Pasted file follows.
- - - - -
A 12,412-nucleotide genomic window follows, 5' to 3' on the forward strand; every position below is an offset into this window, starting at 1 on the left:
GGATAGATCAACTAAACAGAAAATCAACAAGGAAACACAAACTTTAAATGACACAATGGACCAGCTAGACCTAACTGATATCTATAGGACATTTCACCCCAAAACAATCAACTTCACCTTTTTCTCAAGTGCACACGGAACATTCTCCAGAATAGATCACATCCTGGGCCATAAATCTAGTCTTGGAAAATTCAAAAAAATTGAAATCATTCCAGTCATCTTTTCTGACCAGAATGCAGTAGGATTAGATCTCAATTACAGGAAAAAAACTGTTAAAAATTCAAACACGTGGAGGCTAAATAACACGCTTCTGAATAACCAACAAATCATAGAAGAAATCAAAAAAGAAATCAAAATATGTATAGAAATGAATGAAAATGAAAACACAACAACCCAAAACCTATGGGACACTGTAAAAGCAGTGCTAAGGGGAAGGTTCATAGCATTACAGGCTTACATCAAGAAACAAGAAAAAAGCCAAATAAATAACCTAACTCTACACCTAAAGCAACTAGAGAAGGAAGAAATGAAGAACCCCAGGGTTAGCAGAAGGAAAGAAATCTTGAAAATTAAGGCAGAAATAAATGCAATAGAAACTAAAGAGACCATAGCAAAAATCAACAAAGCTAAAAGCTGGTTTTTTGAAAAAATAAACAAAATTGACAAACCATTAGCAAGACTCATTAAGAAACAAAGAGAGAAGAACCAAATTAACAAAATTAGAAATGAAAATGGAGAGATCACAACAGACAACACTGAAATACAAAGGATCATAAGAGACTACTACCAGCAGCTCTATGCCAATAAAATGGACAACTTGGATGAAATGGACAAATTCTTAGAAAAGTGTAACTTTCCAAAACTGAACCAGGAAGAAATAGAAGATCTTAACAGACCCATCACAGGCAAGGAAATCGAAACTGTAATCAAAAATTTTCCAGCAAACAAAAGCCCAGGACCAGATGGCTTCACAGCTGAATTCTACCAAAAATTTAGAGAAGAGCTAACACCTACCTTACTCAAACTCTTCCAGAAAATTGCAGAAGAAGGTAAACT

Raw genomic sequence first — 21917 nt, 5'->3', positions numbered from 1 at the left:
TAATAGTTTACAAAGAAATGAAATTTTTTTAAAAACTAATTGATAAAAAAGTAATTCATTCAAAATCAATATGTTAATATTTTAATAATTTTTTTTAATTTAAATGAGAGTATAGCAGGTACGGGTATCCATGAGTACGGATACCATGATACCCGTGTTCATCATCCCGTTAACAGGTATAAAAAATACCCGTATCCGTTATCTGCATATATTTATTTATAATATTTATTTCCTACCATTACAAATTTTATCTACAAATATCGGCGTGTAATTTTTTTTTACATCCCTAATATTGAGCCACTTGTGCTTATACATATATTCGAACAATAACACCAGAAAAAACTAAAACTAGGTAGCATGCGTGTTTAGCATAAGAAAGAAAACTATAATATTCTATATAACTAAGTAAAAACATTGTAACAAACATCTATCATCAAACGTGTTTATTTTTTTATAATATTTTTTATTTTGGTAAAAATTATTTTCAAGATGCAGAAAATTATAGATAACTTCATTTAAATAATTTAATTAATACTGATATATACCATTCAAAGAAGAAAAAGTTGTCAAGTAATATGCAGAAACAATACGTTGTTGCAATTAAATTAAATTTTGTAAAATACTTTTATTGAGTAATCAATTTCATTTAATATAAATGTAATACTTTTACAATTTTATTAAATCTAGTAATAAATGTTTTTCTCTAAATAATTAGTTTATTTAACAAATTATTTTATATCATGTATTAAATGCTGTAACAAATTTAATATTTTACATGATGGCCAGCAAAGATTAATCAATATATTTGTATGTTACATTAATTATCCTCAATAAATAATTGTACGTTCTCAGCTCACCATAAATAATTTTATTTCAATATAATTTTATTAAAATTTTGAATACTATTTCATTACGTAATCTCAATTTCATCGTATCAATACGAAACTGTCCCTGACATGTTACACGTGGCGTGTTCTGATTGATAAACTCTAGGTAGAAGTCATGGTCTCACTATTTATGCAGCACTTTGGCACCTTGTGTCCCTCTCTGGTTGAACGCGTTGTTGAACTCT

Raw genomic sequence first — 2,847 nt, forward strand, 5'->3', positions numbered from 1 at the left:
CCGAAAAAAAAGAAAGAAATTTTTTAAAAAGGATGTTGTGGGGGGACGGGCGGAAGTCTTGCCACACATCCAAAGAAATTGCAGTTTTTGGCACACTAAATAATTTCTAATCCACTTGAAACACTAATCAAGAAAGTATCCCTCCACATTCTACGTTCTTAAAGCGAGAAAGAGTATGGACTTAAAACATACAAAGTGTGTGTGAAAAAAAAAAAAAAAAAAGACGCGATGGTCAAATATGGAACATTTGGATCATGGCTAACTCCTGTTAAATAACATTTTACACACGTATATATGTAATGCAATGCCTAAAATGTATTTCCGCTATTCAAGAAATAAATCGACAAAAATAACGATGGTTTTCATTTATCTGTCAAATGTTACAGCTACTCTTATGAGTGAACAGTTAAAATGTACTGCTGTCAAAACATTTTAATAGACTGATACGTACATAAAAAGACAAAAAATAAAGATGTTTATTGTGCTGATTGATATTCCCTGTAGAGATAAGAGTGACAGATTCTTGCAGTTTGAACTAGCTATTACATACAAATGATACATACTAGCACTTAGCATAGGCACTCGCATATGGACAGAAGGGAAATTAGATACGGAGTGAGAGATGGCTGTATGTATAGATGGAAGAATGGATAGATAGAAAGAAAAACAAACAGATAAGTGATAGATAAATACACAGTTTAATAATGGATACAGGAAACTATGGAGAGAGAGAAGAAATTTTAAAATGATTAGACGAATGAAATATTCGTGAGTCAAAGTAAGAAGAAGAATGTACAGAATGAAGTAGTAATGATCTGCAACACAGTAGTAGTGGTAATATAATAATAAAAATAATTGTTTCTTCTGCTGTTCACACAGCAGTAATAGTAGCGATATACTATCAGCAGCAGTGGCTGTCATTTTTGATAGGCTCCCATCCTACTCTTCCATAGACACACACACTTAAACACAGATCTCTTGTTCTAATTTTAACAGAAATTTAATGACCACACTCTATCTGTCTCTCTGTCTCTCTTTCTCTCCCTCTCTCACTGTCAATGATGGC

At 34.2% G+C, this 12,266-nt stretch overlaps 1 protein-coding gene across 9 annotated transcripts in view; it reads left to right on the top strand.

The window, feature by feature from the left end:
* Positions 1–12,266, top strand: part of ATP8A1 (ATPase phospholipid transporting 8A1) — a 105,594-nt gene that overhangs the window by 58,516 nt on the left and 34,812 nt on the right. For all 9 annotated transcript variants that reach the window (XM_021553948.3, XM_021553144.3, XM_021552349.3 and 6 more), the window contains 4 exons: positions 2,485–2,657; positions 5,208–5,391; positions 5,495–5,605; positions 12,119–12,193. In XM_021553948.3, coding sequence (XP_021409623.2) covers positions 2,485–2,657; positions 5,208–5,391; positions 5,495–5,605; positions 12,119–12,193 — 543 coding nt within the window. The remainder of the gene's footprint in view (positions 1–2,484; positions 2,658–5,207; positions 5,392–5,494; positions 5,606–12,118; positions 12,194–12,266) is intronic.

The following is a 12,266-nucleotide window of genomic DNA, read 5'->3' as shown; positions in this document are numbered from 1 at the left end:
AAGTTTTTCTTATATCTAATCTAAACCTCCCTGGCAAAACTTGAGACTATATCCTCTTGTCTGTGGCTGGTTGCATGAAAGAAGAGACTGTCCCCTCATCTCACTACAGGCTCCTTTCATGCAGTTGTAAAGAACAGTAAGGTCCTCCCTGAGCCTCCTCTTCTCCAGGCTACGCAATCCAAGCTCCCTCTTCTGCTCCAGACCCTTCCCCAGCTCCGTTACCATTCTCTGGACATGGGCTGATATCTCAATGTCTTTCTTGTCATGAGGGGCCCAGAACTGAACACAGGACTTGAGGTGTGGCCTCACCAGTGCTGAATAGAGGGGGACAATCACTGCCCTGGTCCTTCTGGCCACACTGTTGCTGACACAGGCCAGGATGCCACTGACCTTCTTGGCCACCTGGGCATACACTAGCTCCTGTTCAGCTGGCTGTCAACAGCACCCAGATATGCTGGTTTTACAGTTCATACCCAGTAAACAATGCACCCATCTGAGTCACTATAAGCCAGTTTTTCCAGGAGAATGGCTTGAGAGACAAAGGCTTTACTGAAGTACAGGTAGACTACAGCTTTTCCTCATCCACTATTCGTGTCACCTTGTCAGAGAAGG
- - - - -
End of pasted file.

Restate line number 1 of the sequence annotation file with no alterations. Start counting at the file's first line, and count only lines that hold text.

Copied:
A 12,412-nucleotide genomic window follows, 5' to 3' on the forward strand; every position below is an offset into this window, starting at 1 on the left: